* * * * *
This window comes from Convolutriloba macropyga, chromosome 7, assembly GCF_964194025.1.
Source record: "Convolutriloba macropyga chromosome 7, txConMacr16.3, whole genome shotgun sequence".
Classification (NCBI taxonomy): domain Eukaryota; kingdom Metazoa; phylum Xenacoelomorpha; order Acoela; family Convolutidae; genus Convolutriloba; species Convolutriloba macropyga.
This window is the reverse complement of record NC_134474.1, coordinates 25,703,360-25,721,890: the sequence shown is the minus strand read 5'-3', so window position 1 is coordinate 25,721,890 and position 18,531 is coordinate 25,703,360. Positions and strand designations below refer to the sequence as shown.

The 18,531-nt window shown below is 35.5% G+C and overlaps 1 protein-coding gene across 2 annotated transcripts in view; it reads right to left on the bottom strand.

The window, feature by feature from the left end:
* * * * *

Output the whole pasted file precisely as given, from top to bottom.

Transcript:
This window comes from Convolutriloba macropyga, chromosome 7, assembly GCF_964194025.1.
Source record: "Convolutriloba macropyga chromosome 7, txConMacr16.3, whole genome shotgun sequence".
Classification (NCBI taxonomy): domain Eukaryota; kingdom Metazoa; phylum Xenacoelomorpha; order Acoela; family Convolutidae; genus Convolutriloba; species Convolutriloba macropyga.
This window is the reverse complement of record NC_134474.1, coordinates 25,703,360-25,721,890: the sequence shown is the minus strand read 5'-3', so window position 1 is coordinate 25,721,890 and position 18,531 is coordinate 25,703,360. Positions and strand designations below refer to the sequence as shown.

The 18,531-nt window shown below is 35.5% G+C and overlaps 1 protein-coding gene across 2 annotated transcripts in view; it reads right to left on the bottom strand.

The window, feature by feature from the left end: